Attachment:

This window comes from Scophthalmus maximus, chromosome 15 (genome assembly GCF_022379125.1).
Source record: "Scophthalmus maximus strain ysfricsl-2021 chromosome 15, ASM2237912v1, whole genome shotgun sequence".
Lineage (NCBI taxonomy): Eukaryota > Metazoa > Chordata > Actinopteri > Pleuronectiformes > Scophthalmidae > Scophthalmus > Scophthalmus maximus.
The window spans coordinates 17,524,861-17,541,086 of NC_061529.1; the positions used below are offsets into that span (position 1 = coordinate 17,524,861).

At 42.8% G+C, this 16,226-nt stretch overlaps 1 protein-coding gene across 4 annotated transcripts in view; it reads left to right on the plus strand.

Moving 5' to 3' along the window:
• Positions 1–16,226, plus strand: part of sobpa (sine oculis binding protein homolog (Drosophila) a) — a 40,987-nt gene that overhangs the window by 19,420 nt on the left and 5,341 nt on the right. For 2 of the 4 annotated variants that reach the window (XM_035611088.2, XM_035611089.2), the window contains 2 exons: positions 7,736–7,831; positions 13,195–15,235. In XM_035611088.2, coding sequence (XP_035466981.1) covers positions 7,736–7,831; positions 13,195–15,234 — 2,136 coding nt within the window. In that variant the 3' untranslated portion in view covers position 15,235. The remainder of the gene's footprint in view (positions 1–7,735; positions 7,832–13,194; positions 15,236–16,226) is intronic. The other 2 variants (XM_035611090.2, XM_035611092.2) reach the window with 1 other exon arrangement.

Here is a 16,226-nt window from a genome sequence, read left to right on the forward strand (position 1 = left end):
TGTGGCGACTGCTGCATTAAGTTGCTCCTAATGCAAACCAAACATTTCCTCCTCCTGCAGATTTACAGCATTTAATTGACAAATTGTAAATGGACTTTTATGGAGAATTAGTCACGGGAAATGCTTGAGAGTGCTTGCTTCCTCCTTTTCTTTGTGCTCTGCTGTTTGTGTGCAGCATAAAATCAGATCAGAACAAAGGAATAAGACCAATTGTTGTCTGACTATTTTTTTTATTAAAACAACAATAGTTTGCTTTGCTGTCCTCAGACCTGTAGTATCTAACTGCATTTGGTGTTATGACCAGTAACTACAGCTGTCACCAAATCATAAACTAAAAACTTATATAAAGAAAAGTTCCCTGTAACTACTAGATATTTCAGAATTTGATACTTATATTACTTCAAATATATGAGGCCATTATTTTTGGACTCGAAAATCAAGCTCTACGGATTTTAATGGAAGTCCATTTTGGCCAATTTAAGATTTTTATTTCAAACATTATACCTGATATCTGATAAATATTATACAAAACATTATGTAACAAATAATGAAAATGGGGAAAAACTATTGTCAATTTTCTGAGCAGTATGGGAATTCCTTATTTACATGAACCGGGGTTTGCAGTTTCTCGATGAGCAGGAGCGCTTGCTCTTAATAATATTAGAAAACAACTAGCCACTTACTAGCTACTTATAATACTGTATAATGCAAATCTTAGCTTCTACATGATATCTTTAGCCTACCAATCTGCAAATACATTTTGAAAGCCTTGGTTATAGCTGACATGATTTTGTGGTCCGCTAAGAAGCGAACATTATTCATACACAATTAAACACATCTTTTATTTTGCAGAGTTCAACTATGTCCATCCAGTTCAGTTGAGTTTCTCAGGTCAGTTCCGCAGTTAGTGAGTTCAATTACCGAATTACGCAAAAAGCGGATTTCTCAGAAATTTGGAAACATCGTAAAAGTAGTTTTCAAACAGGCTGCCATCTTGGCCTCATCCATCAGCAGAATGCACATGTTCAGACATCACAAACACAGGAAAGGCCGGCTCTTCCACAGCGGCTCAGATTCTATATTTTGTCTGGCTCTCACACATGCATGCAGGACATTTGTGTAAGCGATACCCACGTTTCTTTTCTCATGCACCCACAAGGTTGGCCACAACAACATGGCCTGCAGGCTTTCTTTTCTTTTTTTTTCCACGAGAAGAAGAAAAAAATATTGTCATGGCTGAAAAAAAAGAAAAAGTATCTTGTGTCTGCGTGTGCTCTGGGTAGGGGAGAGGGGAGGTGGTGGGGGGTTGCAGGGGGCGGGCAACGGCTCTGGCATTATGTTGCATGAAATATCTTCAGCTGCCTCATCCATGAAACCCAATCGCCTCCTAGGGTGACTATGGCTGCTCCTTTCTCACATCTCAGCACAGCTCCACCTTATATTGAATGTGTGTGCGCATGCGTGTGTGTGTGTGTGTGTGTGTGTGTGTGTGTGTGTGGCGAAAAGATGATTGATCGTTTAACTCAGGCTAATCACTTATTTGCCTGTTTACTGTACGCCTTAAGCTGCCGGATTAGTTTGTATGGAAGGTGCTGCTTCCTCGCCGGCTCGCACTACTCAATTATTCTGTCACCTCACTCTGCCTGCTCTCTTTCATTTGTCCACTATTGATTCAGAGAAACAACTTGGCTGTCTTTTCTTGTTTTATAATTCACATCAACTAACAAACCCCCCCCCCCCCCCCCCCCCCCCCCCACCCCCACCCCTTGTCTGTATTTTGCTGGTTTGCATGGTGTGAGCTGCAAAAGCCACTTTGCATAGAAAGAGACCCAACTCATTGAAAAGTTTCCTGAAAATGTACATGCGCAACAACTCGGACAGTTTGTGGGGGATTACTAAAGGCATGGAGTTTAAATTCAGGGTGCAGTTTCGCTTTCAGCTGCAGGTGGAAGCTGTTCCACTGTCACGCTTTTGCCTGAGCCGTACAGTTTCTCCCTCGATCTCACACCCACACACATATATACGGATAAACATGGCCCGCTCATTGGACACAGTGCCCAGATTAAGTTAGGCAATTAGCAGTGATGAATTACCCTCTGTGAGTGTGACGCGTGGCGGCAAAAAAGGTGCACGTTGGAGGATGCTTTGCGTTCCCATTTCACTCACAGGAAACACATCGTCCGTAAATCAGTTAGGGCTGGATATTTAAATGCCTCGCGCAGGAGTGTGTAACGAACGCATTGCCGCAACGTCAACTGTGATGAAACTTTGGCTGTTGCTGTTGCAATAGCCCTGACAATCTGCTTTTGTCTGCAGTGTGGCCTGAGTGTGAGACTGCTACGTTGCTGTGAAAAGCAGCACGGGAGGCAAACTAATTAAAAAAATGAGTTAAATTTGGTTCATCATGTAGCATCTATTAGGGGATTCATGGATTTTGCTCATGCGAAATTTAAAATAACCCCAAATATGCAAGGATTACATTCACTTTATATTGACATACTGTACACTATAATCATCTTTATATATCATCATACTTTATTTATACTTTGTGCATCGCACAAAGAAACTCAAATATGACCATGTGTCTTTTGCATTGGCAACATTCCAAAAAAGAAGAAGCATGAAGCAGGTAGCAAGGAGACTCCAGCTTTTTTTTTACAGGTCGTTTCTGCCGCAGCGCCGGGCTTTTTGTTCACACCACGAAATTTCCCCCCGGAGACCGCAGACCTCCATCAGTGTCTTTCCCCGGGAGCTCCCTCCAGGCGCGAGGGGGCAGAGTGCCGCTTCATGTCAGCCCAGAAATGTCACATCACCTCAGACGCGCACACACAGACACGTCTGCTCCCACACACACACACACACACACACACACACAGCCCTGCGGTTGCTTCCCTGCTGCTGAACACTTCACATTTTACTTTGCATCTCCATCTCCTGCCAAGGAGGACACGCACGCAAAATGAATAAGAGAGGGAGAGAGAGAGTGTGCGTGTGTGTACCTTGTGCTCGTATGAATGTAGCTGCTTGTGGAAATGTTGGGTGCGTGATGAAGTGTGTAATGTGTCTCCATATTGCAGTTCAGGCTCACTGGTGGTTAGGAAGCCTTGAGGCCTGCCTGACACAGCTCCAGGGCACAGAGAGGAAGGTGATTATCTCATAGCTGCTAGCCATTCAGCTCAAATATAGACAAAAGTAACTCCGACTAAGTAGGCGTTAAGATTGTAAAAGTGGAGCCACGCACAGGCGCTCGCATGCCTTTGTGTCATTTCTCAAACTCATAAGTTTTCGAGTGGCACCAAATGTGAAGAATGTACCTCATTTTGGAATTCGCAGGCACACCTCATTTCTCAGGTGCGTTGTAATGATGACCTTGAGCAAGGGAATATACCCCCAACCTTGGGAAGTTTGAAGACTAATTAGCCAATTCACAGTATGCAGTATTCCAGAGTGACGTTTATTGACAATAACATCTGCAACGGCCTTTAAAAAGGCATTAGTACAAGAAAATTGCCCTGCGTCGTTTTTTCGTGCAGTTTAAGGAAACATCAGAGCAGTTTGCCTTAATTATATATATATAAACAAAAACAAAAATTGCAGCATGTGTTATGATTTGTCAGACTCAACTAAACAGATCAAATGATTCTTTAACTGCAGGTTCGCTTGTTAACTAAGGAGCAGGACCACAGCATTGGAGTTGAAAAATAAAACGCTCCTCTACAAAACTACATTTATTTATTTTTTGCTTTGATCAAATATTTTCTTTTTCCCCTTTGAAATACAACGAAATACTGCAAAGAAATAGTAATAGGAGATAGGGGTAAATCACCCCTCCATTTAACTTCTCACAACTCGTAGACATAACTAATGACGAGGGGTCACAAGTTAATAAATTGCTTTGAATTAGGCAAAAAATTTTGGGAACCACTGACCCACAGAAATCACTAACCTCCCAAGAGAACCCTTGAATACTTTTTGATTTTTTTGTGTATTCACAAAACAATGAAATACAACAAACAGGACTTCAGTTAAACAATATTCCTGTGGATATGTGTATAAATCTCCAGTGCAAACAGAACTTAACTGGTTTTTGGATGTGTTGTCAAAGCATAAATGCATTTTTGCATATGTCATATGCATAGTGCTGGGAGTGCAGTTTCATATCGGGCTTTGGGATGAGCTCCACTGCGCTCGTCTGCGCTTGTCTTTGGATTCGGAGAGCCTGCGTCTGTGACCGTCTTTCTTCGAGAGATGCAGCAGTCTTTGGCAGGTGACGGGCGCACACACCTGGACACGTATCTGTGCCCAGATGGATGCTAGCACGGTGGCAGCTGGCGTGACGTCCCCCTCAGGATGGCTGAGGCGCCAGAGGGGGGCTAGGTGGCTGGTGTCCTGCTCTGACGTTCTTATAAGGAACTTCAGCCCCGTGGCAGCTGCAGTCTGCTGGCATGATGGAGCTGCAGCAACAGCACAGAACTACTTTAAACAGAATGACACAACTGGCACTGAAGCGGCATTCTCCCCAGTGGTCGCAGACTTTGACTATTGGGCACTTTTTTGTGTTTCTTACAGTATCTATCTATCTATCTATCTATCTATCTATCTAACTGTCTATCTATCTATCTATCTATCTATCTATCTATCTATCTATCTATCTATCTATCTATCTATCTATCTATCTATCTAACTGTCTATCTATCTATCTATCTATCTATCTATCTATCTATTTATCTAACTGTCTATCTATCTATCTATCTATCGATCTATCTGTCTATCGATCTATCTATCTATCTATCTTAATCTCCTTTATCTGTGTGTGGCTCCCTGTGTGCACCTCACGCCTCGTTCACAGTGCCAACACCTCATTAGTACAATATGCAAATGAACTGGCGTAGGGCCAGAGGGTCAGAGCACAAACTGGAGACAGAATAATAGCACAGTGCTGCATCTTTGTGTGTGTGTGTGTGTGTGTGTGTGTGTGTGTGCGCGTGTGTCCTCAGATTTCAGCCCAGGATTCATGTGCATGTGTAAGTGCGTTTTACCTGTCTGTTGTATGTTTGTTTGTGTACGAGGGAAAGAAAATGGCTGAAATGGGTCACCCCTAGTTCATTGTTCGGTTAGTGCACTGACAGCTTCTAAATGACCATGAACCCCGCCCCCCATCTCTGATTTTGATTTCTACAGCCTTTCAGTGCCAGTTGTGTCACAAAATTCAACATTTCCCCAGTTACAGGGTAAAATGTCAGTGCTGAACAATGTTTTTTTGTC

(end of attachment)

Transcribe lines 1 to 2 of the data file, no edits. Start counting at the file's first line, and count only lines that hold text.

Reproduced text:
This window comes from Scophthalmus maximus, chromosome 15 (genome assembly GCF_022379125.1).
Source record: "Scophthalmus maximus strain ysfricsl-2021 chromosome 15, ASM2237912v1, whole genome shotgun sequence".